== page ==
So, let me start by just saying a little bit about this middle ware initiative, that's part of Internet two.  You folks may have heard of Internet two as a network, which does exist, in a sublime level, between some hundred class universities in the United States.  There are a number of applications that are trying to take advantage of that.  And research going on and sort of network and a couple other issues of QoS and other stuff.  At some point, it was observed that you know, you have to actually, in order to do interesting applications especially when you have, you need bandwidth, that are attractive to all those people out there who want to run the nano service index, it's attractive to have security infrastructure in this stuff, and that connecting security infrastructure is, between campuses, even doing a reasonable security, in campus is not easy.

There are lots of ways to do it and lots of sites that have done good things and many other sites that have done nothing at all.  Even among the hundred 79 universities, and they're connected together and it has been tried in various ways over the years, and now we have additional motivation to try to do it again.  Because it never worked well before.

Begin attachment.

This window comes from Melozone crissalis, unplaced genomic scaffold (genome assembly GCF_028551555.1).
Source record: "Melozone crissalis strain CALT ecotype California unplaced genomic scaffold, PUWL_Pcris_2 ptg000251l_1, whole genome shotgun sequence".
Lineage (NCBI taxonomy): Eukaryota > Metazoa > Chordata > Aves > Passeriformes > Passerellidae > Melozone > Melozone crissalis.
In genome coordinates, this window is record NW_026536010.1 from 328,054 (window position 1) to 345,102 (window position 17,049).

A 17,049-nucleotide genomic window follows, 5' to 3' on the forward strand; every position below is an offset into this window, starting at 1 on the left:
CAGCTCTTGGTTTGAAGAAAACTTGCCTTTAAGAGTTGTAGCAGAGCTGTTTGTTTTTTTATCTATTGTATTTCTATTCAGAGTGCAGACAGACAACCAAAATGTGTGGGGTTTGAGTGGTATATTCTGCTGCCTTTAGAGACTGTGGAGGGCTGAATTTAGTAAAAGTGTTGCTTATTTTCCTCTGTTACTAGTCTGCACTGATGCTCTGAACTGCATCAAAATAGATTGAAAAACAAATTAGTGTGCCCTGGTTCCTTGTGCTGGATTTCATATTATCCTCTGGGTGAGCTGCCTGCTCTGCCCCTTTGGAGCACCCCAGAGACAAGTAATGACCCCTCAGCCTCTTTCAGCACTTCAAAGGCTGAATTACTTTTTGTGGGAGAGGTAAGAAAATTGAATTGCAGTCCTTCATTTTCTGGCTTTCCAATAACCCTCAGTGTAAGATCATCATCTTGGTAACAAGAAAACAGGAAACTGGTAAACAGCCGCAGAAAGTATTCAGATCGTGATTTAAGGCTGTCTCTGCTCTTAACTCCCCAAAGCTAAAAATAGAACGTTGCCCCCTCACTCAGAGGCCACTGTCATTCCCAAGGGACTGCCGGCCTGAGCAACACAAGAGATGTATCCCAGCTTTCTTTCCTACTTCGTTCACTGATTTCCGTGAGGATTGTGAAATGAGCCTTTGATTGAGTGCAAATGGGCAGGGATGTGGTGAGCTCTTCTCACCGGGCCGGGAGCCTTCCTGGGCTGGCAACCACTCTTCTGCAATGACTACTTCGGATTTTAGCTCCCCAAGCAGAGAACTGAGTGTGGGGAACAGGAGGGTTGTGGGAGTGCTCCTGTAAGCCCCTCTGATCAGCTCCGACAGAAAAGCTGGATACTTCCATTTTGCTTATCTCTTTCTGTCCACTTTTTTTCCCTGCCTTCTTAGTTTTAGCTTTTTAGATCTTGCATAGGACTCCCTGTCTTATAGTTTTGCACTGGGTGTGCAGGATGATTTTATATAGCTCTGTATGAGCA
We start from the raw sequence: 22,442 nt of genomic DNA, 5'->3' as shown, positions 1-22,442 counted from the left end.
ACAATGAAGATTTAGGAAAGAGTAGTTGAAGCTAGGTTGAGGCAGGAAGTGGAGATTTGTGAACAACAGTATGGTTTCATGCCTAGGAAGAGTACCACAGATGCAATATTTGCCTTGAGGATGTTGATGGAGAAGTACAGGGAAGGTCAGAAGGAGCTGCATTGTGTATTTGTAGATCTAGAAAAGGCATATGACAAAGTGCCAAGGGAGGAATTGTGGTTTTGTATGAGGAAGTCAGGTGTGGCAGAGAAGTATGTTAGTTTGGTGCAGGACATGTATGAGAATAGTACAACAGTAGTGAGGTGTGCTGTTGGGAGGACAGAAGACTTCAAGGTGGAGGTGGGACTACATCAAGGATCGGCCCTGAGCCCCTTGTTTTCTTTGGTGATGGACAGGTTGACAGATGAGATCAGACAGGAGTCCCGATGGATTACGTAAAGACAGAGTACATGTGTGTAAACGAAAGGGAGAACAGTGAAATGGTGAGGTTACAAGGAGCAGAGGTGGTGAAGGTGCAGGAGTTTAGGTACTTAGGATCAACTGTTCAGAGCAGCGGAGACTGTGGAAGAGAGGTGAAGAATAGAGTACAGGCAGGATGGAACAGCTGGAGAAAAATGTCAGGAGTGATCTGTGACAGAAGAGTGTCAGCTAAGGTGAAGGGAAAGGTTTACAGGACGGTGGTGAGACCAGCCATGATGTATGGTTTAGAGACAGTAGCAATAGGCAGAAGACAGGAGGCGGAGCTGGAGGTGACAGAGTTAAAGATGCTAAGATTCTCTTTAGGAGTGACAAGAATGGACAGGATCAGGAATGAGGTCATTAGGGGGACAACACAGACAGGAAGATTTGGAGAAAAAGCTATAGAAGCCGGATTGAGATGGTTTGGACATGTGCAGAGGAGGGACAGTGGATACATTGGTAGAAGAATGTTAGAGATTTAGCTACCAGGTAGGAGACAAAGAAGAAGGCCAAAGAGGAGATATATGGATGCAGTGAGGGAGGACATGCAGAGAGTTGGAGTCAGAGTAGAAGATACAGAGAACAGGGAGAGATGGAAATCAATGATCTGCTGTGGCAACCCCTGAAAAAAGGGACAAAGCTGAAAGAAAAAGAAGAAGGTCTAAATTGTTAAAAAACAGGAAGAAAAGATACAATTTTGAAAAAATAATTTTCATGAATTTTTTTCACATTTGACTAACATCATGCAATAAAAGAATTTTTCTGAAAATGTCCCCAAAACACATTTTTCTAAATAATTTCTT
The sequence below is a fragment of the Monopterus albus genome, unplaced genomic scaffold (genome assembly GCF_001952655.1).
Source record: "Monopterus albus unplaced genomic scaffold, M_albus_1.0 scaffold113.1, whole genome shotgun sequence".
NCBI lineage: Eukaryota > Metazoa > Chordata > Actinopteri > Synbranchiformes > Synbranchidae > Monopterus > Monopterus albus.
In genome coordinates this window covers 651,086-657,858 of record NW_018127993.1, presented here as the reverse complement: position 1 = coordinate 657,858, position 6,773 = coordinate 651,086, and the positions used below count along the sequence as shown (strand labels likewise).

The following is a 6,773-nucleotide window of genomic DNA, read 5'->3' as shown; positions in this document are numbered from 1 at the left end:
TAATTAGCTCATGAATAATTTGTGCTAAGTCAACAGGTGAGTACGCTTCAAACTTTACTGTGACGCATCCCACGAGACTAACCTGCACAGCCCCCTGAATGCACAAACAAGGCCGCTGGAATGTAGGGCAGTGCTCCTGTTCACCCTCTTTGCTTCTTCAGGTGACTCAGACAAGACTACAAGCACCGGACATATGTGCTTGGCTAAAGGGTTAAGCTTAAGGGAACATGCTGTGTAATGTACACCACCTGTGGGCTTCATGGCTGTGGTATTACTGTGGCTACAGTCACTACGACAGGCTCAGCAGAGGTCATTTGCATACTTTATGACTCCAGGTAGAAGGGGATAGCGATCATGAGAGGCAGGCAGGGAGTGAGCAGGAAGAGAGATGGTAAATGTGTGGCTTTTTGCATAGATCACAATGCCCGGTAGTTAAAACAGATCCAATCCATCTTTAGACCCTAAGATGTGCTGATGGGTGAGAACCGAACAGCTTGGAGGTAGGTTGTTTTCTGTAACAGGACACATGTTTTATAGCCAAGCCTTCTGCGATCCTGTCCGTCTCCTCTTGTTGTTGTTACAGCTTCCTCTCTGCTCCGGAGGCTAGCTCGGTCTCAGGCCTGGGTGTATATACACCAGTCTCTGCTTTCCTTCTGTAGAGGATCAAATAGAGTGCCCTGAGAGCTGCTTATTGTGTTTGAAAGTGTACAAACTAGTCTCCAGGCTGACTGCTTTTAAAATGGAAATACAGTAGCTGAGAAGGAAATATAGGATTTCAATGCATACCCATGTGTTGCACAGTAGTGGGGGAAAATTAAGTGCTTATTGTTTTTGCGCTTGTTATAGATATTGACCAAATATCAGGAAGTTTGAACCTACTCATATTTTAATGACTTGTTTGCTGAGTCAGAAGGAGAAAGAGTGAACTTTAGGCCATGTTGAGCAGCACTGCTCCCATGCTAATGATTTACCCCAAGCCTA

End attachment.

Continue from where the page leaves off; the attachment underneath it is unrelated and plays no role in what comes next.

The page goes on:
So a group of sort of campus level architects was organized a year or two ago and has been working on a variety of things, to deal with those problems, and some of this work, as I mentioned is joined with Ed due cause, which a larger consortium of U.S.  Universities.

So, some of these things, we've been doing best practices, around security infrastructure.  And, we had some use of that in universities, that wanted to actually learn from those of us who claim to be experts.

We have a project that recently, you might know, of a standards and recommendations for a web scheme for a, IRA, and some of the data, from which, would support some of these other projects then.

A project to do L directory integration that is looking at both sort of technical issues and how you index it and hope it can, shortly, to get into some other issues of how you do reasonable searches on a directory.  It's just too big.  And a couple hundred in institutions and has a couple million entries.

And some of that, is, you know, work, has gone on in some other venues already.

I guess, well, there's also some P K I work that's going on, trying to run some standards around P K I, and contributed in our way to the federal P K I, the federal bridge effort and media space.  And there certainly is active discussion now about, of a higher P K I am application.